Thursday
July 24, 2014

Site Makes Push for Open Data from Cities

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Site Makes Push for Open Data from Cities

When your buyer clients ask about civic and neighborhood life, you like to have the information ready to hand them. But that's easier to accomplish in some cities than in others; sometimes you can't even be sure what data is accessible. A new database aims to simplify your search.

The U.S. City Open Data Census from the Open Knowledge Foundation organizes data from a variety of cities in 17 categories, letting you see at a glance what your municipality makes available so you can pass it along to your clients. An overview page provides color-coded bars to answer a variety of questions for each category in each city. All of the information on the overview page is linked, so that you can click on a group of bars to get more detail. You can click on a category name to compare the data that's available in the listed cities; clicking on the name of a city creates a more comprehensive view of the data that city publishes, including URLs to retrieve the data where it's available online. Categories tracked by the site include areas such as construction permits, crime report data, property deeds, and restaurant inspections.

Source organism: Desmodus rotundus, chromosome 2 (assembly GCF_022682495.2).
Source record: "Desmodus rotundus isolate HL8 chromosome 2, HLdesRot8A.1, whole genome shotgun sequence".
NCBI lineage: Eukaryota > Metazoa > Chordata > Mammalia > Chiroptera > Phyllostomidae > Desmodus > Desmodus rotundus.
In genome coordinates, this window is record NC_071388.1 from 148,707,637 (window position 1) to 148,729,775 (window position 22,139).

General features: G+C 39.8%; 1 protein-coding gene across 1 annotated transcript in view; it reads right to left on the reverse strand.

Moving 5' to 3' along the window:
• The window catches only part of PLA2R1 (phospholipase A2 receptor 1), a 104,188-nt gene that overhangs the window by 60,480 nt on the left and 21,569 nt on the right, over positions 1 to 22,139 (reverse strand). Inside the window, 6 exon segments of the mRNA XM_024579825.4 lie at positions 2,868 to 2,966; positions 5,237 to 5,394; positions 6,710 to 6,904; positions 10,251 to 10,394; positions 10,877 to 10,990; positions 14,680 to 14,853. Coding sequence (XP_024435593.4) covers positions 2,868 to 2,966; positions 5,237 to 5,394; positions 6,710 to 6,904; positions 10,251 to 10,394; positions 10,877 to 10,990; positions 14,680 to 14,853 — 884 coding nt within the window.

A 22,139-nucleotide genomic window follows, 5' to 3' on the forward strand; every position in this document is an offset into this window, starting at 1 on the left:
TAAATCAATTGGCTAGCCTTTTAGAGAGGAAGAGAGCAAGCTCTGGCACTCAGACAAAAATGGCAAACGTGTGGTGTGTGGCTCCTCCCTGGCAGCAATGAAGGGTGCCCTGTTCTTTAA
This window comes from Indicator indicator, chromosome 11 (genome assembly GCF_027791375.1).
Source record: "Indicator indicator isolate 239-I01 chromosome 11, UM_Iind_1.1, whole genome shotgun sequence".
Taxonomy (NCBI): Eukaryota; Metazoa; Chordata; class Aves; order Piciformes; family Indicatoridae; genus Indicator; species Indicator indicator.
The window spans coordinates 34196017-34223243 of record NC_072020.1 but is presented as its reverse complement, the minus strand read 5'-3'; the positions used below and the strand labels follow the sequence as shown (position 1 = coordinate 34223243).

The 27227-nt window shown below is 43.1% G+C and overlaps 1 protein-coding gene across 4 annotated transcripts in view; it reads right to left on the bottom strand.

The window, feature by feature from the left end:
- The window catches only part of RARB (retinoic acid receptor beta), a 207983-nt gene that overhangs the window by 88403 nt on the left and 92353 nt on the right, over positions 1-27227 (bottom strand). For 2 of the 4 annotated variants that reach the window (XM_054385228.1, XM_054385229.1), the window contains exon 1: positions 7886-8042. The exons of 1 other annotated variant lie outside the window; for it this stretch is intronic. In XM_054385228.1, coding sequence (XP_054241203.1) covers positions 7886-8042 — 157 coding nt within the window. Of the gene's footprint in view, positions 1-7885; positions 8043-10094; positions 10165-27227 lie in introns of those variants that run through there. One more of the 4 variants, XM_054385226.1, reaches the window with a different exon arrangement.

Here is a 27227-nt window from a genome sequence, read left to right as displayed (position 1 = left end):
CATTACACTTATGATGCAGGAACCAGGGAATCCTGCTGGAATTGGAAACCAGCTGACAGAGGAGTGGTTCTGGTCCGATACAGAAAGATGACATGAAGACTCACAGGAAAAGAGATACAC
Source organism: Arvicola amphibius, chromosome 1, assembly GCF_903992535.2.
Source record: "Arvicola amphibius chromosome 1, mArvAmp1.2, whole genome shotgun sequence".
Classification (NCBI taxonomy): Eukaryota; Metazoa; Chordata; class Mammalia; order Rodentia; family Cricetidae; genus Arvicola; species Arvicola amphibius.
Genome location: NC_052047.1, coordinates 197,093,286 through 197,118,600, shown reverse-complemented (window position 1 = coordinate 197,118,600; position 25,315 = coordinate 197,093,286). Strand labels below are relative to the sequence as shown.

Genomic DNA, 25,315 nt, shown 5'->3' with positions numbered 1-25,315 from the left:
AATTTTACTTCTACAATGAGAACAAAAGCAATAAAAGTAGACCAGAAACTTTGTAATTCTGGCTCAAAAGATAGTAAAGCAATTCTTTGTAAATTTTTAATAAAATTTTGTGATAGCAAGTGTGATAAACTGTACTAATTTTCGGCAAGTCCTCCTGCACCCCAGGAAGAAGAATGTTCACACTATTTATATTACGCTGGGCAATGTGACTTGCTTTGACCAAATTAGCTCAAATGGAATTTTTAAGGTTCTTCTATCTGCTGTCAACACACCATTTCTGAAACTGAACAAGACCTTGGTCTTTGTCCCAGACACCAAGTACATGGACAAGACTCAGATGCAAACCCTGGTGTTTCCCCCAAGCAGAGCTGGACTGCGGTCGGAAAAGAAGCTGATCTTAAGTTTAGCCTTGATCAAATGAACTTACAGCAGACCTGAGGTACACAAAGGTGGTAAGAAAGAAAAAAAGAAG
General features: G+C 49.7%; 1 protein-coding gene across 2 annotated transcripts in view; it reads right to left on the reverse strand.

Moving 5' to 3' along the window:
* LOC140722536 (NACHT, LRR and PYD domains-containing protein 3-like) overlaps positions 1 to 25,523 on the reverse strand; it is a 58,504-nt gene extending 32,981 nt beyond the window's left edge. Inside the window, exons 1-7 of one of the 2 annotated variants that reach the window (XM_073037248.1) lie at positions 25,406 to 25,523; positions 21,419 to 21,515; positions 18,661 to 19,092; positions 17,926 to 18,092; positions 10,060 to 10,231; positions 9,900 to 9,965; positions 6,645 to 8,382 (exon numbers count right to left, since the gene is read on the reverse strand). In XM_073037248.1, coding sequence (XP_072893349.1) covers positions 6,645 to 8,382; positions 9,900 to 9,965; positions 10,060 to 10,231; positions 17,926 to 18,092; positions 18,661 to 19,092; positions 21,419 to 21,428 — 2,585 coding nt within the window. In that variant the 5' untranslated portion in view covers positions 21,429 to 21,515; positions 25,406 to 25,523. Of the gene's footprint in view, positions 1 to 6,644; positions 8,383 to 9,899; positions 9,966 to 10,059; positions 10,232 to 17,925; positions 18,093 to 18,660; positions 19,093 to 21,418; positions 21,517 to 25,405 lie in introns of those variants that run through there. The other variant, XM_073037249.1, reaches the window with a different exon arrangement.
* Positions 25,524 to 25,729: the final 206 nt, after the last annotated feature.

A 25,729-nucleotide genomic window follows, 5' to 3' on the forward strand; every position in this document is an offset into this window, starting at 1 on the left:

For cities missing some or all of the data tracked by the census, the site provides resources so that interested parties can work with the cities to publish the data. While the site nominally lists nearly four dozen cities, about 20 are currently detailed by the census. Because the site is open-sourced, anyone with knowledge of the information their city provides — including REALTORS® — can contribute fresh information or update stale information using a how-to on the site's About page.

Source: "How Open Is Your City? Check This Census of Civic Data," Gizmodo.com (March 26, 2014) and US City Open Data Census

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